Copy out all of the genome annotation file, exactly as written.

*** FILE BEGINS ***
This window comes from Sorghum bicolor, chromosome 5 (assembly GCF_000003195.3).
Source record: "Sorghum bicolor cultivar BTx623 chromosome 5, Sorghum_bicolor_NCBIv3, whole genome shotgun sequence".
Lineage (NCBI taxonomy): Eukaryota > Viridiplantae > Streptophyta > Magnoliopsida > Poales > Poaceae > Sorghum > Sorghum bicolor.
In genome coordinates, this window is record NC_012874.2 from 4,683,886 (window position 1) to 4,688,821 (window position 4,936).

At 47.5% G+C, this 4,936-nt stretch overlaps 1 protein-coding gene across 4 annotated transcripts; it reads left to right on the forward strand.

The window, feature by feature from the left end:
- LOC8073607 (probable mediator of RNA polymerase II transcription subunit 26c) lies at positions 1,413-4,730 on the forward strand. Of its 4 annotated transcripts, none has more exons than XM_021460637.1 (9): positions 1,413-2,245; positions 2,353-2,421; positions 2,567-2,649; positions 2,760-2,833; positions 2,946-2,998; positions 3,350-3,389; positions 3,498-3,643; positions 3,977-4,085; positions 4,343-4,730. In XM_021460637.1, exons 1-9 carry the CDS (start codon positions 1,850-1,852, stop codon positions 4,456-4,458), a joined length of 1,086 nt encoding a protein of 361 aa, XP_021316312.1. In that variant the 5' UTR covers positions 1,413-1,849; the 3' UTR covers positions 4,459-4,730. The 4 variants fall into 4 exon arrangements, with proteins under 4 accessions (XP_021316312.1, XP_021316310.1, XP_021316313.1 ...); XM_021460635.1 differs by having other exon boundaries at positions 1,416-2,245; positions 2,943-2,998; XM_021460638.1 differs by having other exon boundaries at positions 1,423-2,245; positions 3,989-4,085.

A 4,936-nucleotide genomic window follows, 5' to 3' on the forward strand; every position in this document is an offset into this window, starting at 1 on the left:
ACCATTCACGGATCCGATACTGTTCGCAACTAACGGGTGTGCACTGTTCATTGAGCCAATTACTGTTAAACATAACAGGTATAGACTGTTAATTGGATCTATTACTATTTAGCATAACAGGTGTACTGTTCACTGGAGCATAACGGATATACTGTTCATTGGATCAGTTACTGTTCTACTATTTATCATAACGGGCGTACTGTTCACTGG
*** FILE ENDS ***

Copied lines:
This window comes from Sorghum bicolor, chromosome 5 (assembly GCF_000003195.3).
Source record: "Sorghum bicolor cultivar BTx623 chromosome 5, Sorghum_bicolor_NCBIv3, whole genome shotgun sequence".
Lineage (NCBI taxonomy): Eukaryota > Viridiplantae > Streptophyta > Magnoliopsida > Poales > Poaceae > Sorghum > Sorghum bicolor.
In genome coordinates, this window is record NC_012874.2 from 4,683,886 (window position 1) to 4,688,821 (window position 4,936).

At 47.5% G+C, this 4,936-nt stretch overlaps 1 protein-coding gene across 4 annotated transcripts; it reads left to right on the forward strand.

The window, feature by feature from the left end:
- LOC8073607 (probable mediator of RNA polymerase II transcription subunit 26c) lies at positions 1,413-4,730 on the forward strand. Of its 4 annotated transcripts, none has more exons than XM_021460637.1 (9): positions 1,413-2,245; positions 2,353-2,421; positions 2,567-2,649; positions 2,760-2,833; positions 2,946-2,998; positions 3,350-3,389; positions 3,498-3,643; positions 3,977-4,085; positions 4,343-4,730. In XM_021460637.1, exons 1-9 carry the CDS (start codon positions 1,850-1,852, stop codon positions 4,456-4,458), a joined length of 1,086 nt encoding a protein of 361 aa, XP_021316312.1. In that variant the 5' UTR covers positions 1,413-1,849; the 3' UTR covers positions 4,459-4,730. The 4 variants fall into 4 exon arrangements, with proteins under 4 accessions (XP_021316312.1, XP_021316310.1, XP_021316313.1 ...); XM_021460635.1 differs by having other exon boundaries at positions 1,416-2,245; positions 2,943-2,998; XM_021460638.1 differs by having other exon boundaries at positions 1,423-2,245; positions 3,989-4,085.

A 4,936-nucleotide genomic window follows, 5' to 3' on the forward strand; every position in this document is an offset into this window, starting at 1 on the left:
ACCATTCACGGATCCGATACTGTTCGCAACTAACGGGTGTGCACTGTTCATTGAGCCAATTACTGTTAAACATAACAGGTATAGACTGTTAATTGGATCTATTACTATTTAGCATAACAGGTGTACTGTTCACTGGAGCATAACGGATATACTGTTCATTGGATCAGTTACTGTTCTACTATTTATCATAACGGGCGTACTGTTCACTGG